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Comparison of Estimated Effectiveness of Case-Based and Population-Based Interventions on COVID-19 Containment in Taiwan

Educational Objective
To identify the key insights or developments described in this article
1 Credit CME
Key Points

Question  What are the explanations for the initial success of COVID-19 control in Taiwan, a country that has one of the lowest per capita incidence and mortality rates in the world?

Findings  In this comparative effectiveness research study that used detailed epidemiologic and contact tracing data, neither case-based interventions (including contact tracing and quarantine) or population-based interventions (including social distancing and facial masking) alone were estimated to have been sufficient to contain COVID-19. The combination of case-based and population-based interventions was needed.

Meaning  The combination of case-based interventions with population-based interventions with wide adherence may explain the success of COVID-19 control in Taiwan.

Abstract

Importance  Taiwan is one of the few countries with initial success in COVID-19 control without strict lockdown or school closure. The reasons remain to be fully elucidated.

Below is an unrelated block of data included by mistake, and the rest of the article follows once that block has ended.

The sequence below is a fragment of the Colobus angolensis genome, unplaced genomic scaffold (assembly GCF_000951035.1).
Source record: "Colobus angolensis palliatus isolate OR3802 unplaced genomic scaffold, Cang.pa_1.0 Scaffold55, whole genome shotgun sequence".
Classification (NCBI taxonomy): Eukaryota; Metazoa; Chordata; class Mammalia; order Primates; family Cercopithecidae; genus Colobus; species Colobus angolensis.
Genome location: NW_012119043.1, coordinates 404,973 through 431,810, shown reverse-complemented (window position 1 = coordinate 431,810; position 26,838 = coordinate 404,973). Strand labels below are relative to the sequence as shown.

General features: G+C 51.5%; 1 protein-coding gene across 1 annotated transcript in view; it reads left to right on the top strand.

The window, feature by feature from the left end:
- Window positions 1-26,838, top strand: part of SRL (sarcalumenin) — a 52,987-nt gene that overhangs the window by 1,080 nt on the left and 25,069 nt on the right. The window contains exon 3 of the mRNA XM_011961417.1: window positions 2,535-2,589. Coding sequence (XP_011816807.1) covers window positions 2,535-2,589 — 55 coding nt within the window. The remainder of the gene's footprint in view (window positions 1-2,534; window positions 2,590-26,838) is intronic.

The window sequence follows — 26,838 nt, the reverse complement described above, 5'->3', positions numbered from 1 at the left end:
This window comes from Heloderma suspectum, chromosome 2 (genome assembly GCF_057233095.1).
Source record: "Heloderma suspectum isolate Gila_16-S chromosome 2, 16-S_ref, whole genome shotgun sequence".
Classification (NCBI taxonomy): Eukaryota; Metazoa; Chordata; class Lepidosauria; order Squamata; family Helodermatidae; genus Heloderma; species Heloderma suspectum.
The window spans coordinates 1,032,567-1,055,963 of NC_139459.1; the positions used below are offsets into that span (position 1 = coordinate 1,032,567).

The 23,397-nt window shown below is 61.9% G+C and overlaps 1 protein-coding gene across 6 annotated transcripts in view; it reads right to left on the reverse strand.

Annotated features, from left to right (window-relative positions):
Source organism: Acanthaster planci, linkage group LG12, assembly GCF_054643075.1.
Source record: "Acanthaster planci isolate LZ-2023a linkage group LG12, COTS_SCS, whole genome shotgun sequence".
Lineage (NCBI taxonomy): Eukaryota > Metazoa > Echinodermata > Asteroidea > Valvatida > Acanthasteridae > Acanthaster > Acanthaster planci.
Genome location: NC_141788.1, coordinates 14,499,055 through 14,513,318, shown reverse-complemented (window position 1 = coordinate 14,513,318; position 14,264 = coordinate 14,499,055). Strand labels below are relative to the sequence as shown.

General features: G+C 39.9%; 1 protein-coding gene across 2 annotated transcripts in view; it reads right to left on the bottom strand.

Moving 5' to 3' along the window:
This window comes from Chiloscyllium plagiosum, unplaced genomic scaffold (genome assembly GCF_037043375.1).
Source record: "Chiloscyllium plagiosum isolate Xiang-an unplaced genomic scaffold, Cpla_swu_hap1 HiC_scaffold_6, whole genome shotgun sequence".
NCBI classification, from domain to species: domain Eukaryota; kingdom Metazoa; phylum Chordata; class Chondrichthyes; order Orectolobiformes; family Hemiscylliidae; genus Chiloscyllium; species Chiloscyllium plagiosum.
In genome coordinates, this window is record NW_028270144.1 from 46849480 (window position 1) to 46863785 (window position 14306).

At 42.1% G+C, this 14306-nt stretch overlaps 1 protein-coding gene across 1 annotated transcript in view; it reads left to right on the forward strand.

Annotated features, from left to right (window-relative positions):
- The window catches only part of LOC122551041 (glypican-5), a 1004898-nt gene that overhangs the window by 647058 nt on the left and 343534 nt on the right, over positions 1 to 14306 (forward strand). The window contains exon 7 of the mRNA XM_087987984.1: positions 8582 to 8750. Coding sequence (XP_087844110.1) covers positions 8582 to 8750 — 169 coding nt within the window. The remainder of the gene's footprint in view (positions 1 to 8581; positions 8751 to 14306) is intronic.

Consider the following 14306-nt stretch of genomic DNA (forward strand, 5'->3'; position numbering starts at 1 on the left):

Objective  To compare and evaluate the effectiveness of case-based (including contact tracing and quarantine) and population-based (including social distancing and facial masking) interventions for COVID-19 in Taiwan.

Design, Setting, and Participants  This comparative effectiveness study used a stochastic branching process model using COVID-19 epidemic datafrom Taiwan, an island nation of 23.6 million people, with no locally acquired cases of COVID-19 reported for 253 days between April and December 2020.

Main Outcomes and Measures  Effective reproduction number of COVID-19 cases (the number of secondary cases generated by 1 primary case) and the probability of outbreak extinction (0 new cases within 20 generations). For model development and calibration, an estimation of the incubation period (interval from exposure to symptom onset), serial interval (time between symptom onset in an infector-infectee pair), and the statistical distribution of the number of any subsequent infections generated by 1 primary case was calculated.

Results  This study analyzed data from 158 confirmed COVID-19 cases (median age, 45 years; interquartile range, 25-55 years; 84 men [53%]). An estimated 55% (95% credible interval [CrI], 41%-68%) of transmission events occurred during the presymptomatic stage. In our estimated analysis, case detection, contact tracing, and 14-day quarantine of close contacts (regardless of symptoms) was estimated to decrease the reproduction number from the counterfactual value of 2.50 to 1.53 (95% CrI, 1.50-1.57), which would not be sufficient for epidemic control, which requires a value of less than 1. In our estimated analysis, voluntary population-based interventions, if used alone, were estimated to have reduced the reproduction number to 1.30 (95% CrI, 1.03-1.58). Combined case-based and population-based interventions were estimated to reduce the reproduction number to below unity (0.85; 95% CrI, 0.78-0.89). Results were similar for additional analyses with influenza data and sensitivity analyses.